Values Study Results

Here is a snapshot of the views of respondents as to the values they held most dear and tried to act out in their daily lives.

Being a good friend: The top choice of all age groups except for men 65 and older who chose honesty as their number one value. Fifty-one percent of women and 43 percent of men chose being a good friend as how they wanted most to be remembered.

Being a good parent: Chosen by 22 percent of women and 12 percent of men.

Care of family: Highly regarded by all age groups. Forty-three percent of women and 35 percent of men chose this.

Creativity: Chosen by 26 percent of the males and 20 percent of the females.

Empathy: Chosen by thirty-six percent of women and 17 percent of men.

Faithfulness: Men and women were closely split on this value (29 percent and 30 percent, respectively).

Fairness: Men voiced caring about this value more than women (29 percent to 22 percent, respectively).

Generosity: More women than men wanted to be remembered for this value, 29 percent compared to 20 percent.

Hard work: Hard work was chosen by men (31 percent) and women (25 percent).

Helping others: Women (30 percent) and men (27 percent) valued this quality.

Honesty: Thirty-seven percent of women compared with 33 percent of men chose this value.

Intelligence: Chosen by 13 percent of women and 18 percent of men.

Kindness: Thirty-eight percent of women chose this trait versus 21 percent of men.

Love of God, love of fellow men/women: Love of God scored higher than love of fellow man/woman. Thirty percent of women and 26 percent of men chose love of God. Twenty-one percent of men and 20 percent of women chose love of fellow men/women.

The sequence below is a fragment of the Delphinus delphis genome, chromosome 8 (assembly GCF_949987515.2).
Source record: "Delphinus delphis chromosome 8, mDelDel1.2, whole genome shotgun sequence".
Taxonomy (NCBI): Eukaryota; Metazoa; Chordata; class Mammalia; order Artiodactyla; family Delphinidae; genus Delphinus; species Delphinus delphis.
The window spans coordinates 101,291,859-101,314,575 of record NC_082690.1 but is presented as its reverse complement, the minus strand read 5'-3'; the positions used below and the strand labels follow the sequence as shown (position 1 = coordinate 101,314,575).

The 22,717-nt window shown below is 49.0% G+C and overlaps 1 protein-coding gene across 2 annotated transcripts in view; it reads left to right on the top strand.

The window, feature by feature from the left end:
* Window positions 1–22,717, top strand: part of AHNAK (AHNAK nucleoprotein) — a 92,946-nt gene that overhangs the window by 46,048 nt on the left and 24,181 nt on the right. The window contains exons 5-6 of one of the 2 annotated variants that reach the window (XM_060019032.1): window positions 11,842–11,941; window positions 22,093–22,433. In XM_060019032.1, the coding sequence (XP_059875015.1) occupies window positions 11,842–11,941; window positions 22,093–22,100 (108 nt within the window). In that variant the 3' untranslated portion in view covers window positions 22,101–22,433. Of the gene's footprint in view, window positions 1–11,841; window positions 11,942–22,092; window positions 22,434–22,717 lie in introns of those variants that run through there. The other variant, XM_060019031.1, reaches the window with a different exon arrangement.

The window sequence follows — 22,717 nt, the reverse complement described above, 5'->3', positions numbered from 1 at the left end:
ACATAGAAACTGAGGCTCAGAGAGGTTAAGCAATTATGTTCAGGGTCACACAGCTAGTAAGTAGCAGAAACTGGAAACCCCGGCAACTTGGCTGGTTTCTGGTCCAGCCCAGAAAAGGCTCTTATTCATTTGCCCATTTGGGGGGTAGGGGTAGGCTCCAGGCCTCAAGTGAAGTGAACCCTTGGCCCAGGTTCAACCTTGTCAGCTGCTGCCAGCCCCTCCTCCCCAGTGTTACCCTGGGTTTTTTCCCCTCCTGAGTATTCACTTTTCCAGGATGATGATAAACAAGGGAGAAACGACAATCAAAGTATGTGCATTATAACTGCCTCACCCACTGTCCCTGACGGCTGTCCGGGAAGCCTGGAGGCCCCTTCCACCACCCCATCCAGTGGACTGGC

Team player versus tough negotiator: Fifteen percent of men and 11 percent of women valued being a team player. Only a handful of men and women chose being a tough negotiator.

Patriotism: Chosen by three percent of women and 12 percent of men.

Making lots of money: Less than one percent of women and men picked this as a value for which they wanted to be remembered.


If you would like the list of 102 values, please reply to this article and I will send it. You too can identify your top 5-10 (I had 11).

Note: The Values Survey was something my Spiritual Practitioner, The Rev Larry King, had me do this summer. I found it deeply helpful.

 Love all around, above, below, to the left and to the right, before you and behind you,

 Georgena

 P.S. – *Schoenbeck is author of five books including Good Grief: Daily Meditations and Heaven and Angels and many peer-review national and international journal articles. She volunteers teaching online. Her students include nursing students with English as a second language at the Portland, Oregon campus of Walla Walla University and grade school children with reading development needs. She guests lectures at Clark College School of Psychology, Vancouver, Washington. Learn more about Susan L. Schoenbeck at susanschoenbeck.com.

Susan Schoenbeck, MSN, RN